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Re: The Daily Enema

Postby CRP » Mon Dec 29, 2008 11:35 pm

As your doctor suggested, a daily enema is an option that may help you through the transition between the removal of your rectum and regaining of some bowel function normalcy. But, as you have discovered, your bowel functions will never be the same as before the surgery. The rectum is an organ that has a real purpose. It temporally holds stool until you can empty it into a toilet at a convenient time. Without a rectum you will always experience frequency problems, urgency and clustering. You will never re-grow your rectum. By carefully watching your diet and taking drugs that either delay or accelerate the movement of stool through the colon you may mitigate the symptoms, but they will never go away for the rest of your life. It is simply the long term price that you must pay for the surgical treatment that has removed the cancerous growth that has saved your life. Medical research shows that the more of your rectum is removed, the more your bowel functions will be affected. In addition, if you had radiation treatment, you have double trouble.

The success of the daily enema program has been proven by research. Follow the web link. http://www.ncbi.nlm.nih.gov/pubmed/9473119 The issue is how to integrate this program into your life. With the right equipment and technique, you can be symptom free for the rest of your life. It takes about ½ hour per day if it is done while you are taking your morning shower. Almost my entire rectum was removed 11 years ago. I have no bowel function consequences from my surgery other than my daily routine of the shower enemas. This option truly solves the problem if done correctly.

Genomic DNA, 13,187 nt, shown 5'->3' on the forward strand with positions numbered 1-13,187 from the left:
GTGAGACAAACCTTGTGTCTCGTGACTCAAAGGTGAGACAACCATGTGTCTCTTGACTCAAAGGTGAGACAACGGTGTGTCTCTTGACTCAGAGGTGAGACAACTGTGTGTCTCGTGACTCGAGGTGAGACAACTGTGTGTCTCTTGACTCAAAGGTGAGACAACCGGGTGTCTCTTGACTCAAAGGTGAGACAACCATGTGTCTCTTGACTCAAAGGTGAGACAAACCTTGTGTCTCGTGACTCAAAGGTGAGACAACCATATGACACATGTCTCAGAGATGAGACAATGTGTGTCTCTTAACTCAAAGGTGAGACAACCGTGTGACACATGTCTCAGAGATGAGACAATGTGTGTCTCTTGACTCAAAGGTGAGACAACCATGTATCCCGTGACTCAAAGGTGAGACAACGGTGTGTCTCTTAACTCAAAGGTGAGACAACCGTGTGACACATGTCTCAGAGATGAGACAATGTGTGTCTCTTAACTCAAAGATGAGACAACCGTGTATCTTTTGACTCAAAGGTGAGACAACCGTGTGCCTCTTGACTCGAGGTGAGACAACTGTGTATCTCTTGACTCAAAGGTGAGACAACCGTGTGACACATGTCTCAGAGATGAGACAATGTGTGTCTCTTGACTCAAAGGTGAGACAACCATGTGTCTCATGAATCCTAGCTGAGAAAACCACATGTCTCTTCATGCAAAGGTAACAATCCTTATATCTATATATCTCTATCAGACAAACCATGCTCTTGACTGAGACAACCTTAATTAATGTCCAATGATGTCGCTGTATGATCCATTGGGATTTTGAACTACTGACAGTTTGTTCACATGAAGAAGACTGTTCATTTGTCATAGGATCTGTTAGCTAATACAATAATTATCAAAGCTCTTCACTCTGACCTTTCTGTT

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Re: The Daily Enema

Postby Bue » Sun Aug 14, 2011 5:26 pm

Hello. I'm new, having just joined today and I was hoping to get a copy of your program sent to me via email. The only problem is, the link is not active for contacting you. I assume because I am so new and registered less than five minutes ago. Can you send me the program via this board? Thanks.
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Re: The Daily Enema

Postby sudeha » Tue Jan 17, 2012 10:16 am

I would be so grateful if you could send me a detailed instructions about doing this enema. I seriously need some help and a change, i just can' take much more bowel managing, i am at my wits end!!
Thank you!
sudeha
 
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Re: The Daily Enema

Postby Jachut » Wed Jan 18, 2012 12:48 am

That would be my fear, becoming dependent. As a teacher about to return to work, im nervous, although my bowel routine has settled in the evening. So i am generally free to work all day, but i sacrifice four hours of possible sleep time for it as ten pm till 2 am is my cluster session. Being both by nature and necessity an early to bed early to rise person, i am a walking zombie and it is definitely a factor in my depression issues, and the trouble i am having in my relationship with sugar and caffeine - my body is crying out for energy. I would give my right arm for one big bowel movement a day, i truly dont think many of our surgeons, experienced as they may be, have any true understanding of wgat this is like to live with, but im a little afraid of causing even worse problems such as a lazy colon, dehydration or electrolyte depletion.